Headline
** Money is abroad as shared corruption ** Rising insecurity in Rohingya camps ** Investors lose Tk 10,261cr at DSE in one week ** 8 detained over Friday’s deadly attack ** T20 WC Super 12 Tigers seek winning start against Lanka ** Weak supply policy behind health sector’s anarchy ** Muhibullah murder ‘Killing squad’ man among 4 arrested ** Communal violence in Cumilla Iqbal, 3 others remanded ** Japan's Princess Mako celebrates final birthday ** Customers are seen buying vegetables at Gopibagh kitchen market in the capital on Saturday. Vegetable prices remain sky-high despite ample supply. ** Payra Bridge opens to traffic today ** Tripura Muslim body alleges attacks on mosques ** Soybean meal export ban yet to impact on poultry price ** Classes in schools to increase from Jan: Dipu Moni ** Other than looters and high government functionaries, all are marginalised ** A large crowd gather at the site of derailed freight train in Dhaka's Kawran Bazar area on Friday. ** Queen back at Windsor after hospital stay ** The Hindu, Buddhist and Christian Unity Council stage a torch procession in the capital's Shahbagh intersection on Friday protesting communal attacks parts of Bangladesh during the Durga Puja celebrations. ** Killings in refugee camp to disrupt repatriation: FM ** 7 killed in gun attack on Ukhiya Rohingya camp ** Minority council opt for mass protests ** No law to recruit judges in higher courts ** 1 injured die in DMCH ** Prime suspect of communal violence brought to Cumilla ** Malaysia lifts migrant worker ban **

Why are we so offended by larger bodies?

08 October 2021
Why are we so offended by larger bodies?


Nafisah Nubah: If you’ve been a teenager and you’ve been to school, you’ve probably been or seen
others to be ashamed of being fat. It’s scary how prevalent and normalized fat shaming – a form of weight discrimination or weight bias – is in our society today, especially among young adults, and here’s why.

The Psychology behind Fat Shaming
So let’s talk of fat shaming: Why do people do it?

The instinct to react negatively with fat people stems from our subconscious biasness against larger bodies.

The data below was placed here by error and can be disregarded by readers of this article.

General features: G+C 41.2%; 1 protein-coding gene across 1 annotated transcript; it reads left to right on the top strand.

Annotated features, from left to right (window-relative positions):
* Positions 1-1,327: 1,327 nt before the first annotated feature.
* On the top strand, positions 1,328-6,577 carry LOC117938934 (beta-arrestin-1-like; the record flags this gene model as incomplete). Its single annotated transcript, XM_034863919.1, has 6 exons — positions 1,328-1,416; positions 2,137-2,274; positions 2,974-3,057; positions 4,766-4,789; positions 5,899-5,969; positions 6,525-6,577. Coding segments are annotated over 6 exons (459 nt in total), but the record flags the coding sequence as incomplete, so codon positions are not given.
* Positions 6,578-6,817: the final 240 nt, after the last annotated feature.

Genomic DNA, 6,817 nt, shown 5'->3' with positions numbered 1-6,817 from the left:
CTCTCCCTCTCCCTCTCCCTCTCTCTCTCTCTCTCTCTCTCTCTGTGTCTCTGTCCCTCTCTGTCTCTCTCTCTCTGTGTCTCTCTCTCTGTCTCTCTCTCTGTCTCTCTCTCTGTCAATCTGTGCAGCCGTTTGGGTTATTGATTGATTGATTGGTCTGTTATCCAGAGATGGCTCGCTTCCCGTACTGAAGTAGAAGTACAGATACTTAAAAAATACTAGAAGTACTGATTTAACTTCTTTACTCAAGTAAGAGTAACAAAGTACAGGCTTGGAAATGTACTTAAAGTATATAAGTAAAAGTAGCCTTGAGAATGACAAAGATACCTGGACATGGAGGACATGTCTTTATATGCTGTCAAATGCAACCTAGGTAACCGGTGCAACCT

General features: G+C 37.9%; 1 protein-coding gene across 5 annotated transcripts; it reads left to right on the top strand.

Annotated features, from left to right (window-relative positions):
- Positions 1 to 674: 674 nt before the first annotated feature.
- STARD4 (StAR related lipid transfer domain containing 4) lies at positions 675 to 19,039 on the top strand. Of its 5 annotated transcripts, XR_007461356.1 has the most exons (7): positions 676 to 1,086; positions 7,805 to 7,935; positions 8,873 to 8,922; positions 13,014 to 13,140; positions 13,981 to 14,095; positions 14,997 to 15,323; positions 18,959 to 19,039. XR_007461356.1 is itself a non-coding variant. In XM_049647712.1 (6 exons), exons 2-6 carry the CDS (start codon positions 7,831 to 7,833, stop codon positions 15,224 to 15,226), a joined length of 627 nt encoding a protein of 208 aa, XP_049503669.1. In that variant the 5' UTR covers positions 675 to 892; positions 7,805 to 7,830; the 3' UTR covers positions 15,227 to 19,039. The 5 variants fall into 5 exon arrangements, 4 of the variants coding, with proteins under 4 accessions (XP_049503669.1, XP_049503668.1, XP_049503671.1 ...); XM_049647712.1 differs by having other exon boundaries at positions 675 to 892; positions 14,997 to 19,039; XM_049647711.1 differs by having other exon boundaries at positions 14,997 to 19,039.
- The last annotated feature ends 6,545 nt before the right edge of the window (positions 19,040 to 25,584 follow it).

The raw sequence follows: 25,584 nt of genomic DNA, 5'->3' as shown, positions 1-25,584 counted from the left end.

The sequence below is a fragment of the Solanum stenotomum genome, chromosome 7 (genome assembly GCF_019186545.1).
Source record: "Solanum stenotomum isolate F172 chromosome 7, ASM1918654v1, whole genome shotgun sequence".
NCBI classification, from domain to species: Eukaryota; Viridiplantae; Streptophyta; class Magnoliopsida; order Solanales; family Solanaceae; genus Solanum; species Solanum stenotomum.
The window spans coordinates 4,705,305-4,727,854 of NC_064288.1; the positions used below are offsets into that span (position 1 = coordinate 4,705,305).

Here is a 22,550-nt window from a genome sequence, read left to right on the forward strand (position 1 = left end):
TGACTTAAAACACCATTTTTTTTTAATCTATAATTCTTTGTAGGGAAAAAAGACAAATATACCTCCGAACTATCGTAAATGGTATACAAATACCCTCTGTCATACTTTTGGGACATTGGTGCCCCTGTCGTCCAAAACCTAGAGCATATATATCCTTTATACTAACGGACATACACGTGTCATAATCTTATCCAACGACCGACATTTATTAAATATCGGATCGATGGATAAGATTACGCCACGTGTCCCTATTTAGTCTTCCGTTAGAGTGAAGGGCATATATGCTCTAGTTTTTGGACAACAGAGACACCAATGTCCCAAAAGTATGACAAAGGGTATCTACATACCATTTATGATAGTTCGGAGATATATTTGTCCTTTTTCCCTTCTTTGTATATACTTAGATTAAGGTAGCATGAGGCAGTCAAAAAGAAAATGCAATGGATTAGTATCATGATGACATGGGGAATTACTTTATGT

This bias exists greatly due to decades of negative media representation. Sitcoms so frequently use overweight characters’ bodies as the basis of many of their jokes, and shows often portray overweight characters as the unpopular or unattractive one of the group.
Commercials and advertisements do not use enough plus size models. Celebrities and influencers inject diet culture onto their fans. All of these perpetuate the idea that a bigger body is a less attractive body.
Thus, fat-phobia is born. Whether in a well-intentioned attempt to somehow help them or in an ill-intentioned attempt to make them feel bad, they urge to comment on the size of someone’s body always comes from a place of irrational bias, from the deep-rooted internal belief that larger bodies are unhealthy or not “normal”. And since this bias is completely baseless, it is high time we put in the work to grow out of it.
Debunking the Myths A common belief surrounding weight stigmatization is that it is justifiable and may
motivate individuals to adopt healthier behaviours.
This, backed by science, is a misconception.
A study by behavioural scientists at University College London found that, rather than encouraging people to lose weight, fat shaming led people to put on more weight. This is because one can never be shamed of or bullied into making the necessary lifestyle changes to lose weight. If anything, it makes them feel depressed and anxious and as a result, what they then do is self-destructive. It is also important to note that size does not equate health.  While it is true that people who are at the extreme ends of the body weight spectrum may be more susceptible to certain health conditions, weight is never an accurate measure of health.
With that said, do some fat-shamers truly have good intentions?
 Nine out of ten times, they don’t. And should they be excused? No. A fat-shamer is not caring for
their classmate when they laugh about how their classmate has a funny walk, or when a teacher mocks their student saying they will never be good at sports, or when a “friend” keeps making their friend the butt of the joke despite their
discomfort. And it is certainly never in service of their health. Regardless, we are more than a sum of our intentions, so in any case, “I only care about their health” is never a good excuse for fat shaming.
And most importantly, did the person actually ask you for health advice?
If not, then your unsolicited remarks are probably not coming from a place of genuine care but rather a place of bias or hate, and you should probably just mind your own business.

How it affects teen victims
 
We are the most vulnerable to outside opinions of ourselves when we’re teenagers. A lot of how we view ourselves is shaped by how well-regarded and accepted we are by our peers. Being subjected to weight stigmatization not only makes
teenagers feel less about themselves, it also makes them feel ostracized. Over-weight teenagers commonly face bullying and harsh remarks aimed at their size–
by their classmates, and sometimes even their teachers and families.
This induces a negative view of their body in them, and makes them feel an increased pressure to lose weight. Studies have shown that fat shaming is a significant risk factor for depression, low self-esteem and body dissatisfaction. In extreme cases, it can even lead to fatal eating disorders like anorexia. It is deeply worrying and quite obvious, if we just look around ourselves, how normalized fat shaming really is today. It is high time we recognize the harm that comes with such prejudice, and do better.
It takes a lot away from someone when we shame them, but it never takes anything away from us to be kind to others.


----------
Nafisah Nubah
Education: Studying Alevel AS
School: Dhanmondi Tutorial

Add Rate